is engaged in the illegal sales of cocaine and marijuana. My informant stated that Otto usually keeps the drugs in his gas station at above location. He (informant) also stated that he witnessed 'Otto' dealing drugs from his gas station. I, along with Det. Ralph Scianni, conducted a surveillance of subject and his station on Thurs., 6/2/83, between the hours of 3:00 PM and 7:00 PM, and observed Otto meeting with several persons, after leaving his station and making what we believed to be drug transactions. During the surveillance, we observed one person making a transaction with Otto and checked on his vehicle and called the narcotics squad to inquire on his relationship with drugs. They told us that said person has been arrested for cocaine and other violations and they felt that Otto and the other person are involved in drug activity. From the information received from our informant and from our observations, we do feel that a search of Otto's gas station should be conducted for illegal contraband. We checked on ownership of the station and it belongs to Otto who we have presently in headquarters on this investigation. Otto was advised of his rights and refused a search of his station but appeared to be very nervous.
Based on the foregoing affidavit, the Municipal Court Judge of the Bayonne Municipal Court issued a warrant to search the Gulf Gasoline Station and the person of the defendant for evidence of violations of Title 24.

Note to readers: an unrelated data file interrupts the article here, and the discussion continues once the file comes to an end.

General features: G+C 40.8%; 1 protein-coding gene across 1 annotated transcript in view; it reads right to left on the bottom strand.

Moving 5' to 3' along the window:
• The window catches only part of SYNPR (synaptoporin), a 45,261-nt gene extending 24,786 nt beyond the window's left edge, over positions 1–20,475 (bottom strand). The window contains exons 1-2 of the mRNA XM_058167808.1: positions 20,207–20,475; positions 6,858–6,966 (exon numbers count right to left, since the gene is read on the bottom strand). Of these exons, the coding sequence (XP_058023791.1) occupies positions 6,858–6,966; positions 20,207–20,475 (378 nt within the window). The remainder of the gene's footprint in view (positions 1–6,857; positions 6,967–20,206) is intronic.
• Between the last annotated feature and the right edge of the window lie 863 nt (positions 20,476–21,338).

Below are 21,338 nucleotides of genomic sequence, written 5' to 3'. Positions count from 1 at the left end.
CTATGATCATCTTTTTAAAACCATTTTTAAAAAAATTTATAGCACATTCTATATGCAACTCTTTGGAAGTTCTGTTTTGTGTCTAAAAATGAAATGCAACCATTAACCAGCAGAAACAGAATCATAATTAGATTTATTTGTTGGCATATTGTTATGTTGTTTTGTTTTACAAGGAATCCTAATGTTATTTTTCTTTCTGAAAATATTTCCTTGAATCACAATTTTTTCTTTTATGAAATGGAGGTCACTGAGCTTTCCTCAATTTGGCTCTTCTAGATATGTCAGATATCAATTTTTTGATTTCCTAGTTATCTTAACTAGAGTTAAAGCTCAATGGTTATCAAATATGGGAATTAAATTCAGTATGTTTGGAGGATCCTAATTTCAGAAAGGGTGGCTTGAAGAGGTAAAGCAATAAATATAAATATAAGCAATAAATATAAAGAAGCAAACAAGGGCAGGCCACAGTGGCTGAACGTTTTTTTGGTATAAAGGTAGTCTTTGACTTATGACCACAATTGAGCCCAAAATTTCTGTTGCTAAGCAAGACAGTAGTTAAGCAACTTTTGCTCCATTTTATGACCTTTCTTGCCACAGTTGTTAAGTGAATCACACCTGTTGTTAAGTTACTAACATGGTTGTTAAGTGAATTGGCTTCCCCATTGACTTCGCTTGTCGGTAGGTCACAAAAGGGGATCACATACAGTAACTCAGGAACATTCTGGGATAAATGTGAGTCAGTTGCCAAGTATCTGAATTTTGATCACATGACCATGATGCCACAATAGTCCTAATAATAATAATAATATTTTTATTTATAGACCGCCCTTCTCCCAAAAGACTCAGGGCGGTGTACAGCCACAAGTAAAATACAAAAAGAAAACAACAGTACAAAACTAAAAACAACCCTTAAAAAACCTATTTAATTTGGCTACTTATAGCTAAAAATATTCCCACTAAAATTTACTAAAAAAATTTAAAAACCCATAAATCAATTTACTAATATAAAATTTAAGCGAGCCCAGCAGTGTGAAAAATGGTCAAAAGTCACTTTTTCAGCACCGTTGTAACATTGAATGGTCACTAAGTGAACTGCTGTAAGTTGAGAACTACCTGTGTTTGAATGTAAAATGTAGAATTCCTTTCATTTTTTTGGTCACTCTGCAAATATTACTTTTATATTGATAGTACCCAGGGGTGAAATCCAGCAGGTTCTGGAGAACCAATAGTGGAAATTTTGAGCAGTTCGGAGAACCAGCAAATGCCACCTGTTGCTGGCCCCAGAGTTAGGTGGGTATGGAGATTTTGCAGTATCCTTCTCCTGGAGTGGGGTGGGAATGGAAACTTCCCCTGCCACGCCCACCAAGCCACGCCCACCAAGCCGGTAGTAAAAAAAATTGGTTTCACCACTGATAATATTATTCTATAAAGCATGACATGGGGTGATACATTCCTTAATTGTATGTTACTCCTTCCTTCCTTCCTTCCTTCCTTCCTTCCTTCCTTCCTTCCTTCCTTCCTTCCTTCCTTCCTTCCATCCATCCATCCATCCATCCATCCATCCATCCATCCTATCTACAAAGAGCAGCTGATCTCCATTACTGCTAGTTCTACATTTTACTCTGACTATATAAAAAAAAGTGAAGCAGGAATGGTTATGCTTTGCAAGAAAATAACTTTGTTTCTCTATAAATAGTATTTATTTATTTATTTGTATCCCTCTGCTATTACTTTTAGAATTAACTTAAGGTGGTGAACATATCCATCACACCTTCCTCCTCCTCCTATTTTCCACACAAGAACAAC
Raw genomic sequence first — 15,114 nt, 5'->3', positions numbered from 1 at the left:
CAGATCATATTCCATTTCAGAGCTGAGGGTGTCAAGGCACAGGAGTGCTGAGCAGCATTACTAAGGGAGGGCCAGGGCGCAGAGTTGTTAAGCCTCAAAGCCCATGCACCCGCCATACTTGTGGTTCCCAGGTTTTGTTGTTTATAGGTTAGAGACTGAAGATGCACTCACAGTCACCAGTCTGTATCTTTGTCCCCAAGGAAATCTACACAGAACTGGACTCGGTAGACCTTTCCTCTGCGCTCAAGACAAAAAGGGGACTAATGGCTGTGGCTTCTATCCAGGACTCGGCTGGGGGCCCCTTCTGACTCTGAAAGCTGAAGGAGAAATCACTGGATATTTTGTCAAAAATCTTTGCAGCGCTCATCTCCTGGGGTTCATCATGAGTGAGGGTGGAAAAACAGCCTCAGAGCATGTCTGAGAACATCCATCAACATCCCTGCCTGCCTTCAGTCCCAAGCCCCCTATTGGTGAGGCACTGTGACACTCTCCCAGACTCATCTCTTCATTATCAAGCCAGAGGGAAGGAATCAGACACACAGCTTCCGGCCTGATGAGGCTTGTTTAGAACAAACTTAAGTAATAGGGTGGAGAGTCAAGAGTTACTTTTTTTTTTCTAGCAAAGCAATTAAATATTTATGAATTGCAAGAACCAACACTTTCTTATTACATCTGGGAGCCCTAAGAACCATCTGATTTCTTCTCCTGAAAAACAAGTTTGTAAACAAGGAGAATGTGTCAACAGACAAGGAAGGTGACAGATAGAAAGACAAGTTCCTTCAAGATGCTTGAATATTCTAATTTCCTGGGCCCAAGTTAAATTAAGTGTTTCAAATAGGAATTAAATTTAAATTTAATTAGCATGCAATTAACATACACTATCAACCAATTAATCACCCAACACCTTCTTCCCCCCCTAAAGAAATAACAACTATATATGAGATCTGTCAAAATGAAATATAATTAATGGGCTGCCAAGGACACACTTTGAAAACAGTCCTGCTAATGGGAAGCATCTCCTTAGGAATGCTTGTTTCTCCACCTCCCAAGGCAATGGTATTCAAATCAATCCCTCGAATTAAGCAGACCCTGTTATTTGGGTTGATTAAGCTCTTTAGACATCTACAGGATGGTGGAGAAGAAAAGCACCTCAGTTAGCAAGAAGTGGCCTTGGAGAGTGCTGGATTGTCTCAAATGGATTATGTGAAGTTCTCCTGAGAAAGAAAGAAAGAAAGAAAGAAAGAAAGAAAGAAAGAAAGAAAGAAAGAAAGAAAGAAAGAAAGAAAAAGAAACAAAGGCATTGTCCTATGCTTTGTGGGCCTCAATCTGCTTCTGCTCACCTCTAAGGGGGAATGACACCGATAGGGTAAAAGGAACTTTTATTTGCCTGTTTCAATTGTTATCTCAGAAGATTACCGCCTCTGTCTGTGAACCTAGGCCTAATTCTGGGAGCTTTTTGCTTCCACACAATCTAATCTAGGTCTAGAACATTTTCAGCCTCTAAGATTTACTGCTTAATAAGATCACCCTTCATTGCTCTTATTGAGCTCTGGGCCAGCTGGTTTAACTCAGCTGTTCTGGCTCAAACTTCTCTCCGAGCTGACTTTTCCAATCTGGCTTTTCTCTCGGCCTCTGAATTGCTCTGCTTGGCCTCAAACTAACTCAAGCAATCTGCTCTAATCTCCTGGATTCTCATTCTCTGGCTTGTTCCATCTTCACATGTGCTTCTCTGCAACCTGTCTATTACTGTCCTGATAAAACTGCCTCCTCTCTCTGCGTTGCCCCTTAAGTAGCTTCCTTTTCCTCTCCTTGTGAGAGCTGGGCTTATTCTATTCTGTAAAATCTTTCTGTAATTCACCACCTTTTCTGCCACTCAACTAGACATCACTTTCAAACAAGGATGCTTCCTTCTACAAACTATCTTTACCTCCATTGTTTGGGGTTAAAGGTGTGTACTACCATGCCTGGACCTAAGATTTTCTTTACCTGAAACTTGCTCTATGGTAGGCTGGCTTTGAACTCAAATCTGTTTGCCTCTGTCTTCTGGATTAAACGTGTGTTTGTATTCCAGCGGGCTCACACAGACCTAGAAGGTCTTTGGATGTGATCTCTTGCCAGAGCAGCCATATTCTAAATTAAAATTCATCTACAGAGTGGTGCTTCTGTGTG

In determining whether the affidavit established probable cause, the Law Division judge stated that he considered the meaning of probable cause as defined in State v. Macri, 39 N.J. 250 (1963). He concluded the affidavit in question was defective under both the two-pronged test established in Aguilar v. Texas, 378 U.S. 108, 84 S. Ct. 1509, 12 L. Ed. 2d 723 (1964) and Spinelli v. United States, 393 U.S. 410, 89 S. Ct. 584, 21 L. Ed. 2d 637 (1969), as well as the totality of the circumstances standard announced in Illinois v. Gates, 462 U.S. 213, 103 S. Ct. 2317, 76 L. Ed. 2d 527 (1983).*fn1 The judge correctly observed that the affidavit contains no information about Det. Higgins' education,
training or experience in the investigation of illegal drug activities. He found this was Det. Higgins' first affidavit which did not state (1) when the information was received from the informant, (2) sufficient information to establish past reliability of the informant, (3) facts which would permit the issuing magistrate to determine the basis for the informant's conclusion that he "witnessed Otto dealing drugs from his gas station," and (4) any facts obtained during the surveillance tending to support the conclusion that defendant was dealing drugs from his gas station. Hence, the Law Division judge found the affidavit did not establish probable cause and ordered suppression of the evidence seized.